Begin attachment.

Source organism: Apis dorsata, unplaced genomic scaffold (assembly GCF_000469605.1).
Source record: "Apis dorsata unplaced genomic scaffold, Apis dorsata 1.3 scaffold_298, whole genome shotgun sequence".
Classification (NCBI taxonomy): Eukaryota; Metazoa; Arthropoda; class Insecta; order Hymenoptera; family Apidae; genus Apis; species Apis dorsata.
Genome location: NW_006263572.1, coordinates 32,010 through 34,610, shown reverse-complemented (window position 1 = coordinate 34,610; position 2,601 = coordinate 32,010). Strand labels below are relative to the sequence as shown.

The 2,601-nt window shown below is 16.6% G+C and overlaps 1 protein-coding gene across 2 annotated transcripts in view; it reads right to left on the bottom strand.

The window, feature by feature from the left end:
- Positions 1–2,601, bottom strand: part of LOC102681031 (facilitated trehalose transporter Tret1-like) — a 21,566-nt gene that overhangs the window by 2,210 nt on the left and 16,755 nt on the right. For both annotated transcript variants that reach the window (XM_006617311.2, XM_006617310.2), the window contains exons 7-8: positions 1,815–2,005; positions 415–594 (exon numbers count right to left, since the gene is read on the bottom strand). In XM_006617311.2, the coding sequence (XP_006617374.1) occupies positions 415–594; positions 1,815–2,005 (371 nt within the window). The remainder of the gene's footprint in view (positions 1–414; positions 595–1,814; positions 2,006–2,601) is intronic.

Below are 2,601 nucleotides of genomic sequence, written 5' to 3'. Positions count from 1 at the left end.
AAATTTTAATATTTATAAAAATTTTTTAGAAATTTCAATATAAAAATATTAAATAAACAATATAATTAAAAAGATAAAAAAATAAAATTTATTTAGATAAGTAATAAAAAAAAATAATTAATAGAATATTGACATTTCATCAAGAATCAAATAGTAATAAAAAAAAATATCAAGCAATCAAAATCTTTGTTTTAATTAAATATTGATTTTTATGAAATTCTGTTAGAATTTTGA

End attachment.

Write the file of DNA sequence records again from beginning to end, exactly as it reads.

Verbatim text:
Source organism: Apis dorsata, unplaced genomic scaffold (assembly GCF_000469605.1).
Source record: "Apis dorsata unplaced genomic scaffold, Apis dorsata 1.3 scaffold_298, whole genome shotgun sequence".
Classification (NCBI taxonomy): Eukaryota; Metazoa; Arthropoda; class Insecta; order Hymenoptera; family Apidae; genus Apis; species Apis dorsata.
Genome location: NW_006263572.1, coordinates 32,010 through 34,610, shown reverse-complemented (window position 1 = coordinate 34,610; position 2,601 = coordinate 32,010). Strand labels below are relative to the sequence as shown.

The 2,601-nt window shown below is 16.6% G+C and overlaps 1 protein-coding gene across 2 annotated transcripts in view; it reads right to left on the bottom strand.

The window, feature by feature from the left end:
- Positions 1–2,601, bottom strand: part of LOC102681031 (facilitated trehalose transporter Tret1-like) — a 21,566-nt gene that overhangs the window by 2,210 nt on the left and 16,755 nt on the right. For both annotated transcript variants that reach the window (XM_006617311.2, XM_006617310.2), the window contains exons 7-8: positions 1,815–2,005; positions 415–594 (exon numbers count right to left, since the gene is read on the bottom strand). In XM_006617311.2, the coding sequence (XP_006617374.1) occupies positions 415–594; positions 1,815–2,005 (371 nt within the window). The remainder of the gene's footprint in view (positions 1–414; positions 595–1,814; positions 2,006–2,601) is intronic.

Below are 2,601 nucleotides of genomic sequence, written 5' to 3'. Positions count from 1 at the left end.
AAATTTTAATATTTATAAAAATTTTTTAGAAATTTCAATATAAAAATATTAAATAAACAATATAATTAAAAAGATAAAAAAATAAAATTTATTTAGATAAGTAATAAAAAAAAATAATTAATAGAATATTGACATTTCATCAAGAATCAAATAGTAATAAAAAAAAATATCAAGCAATCAAAATCTTTGTTTTAATTAAATATTGATTTTTATGAAATTCTGTTAGAATTTTGA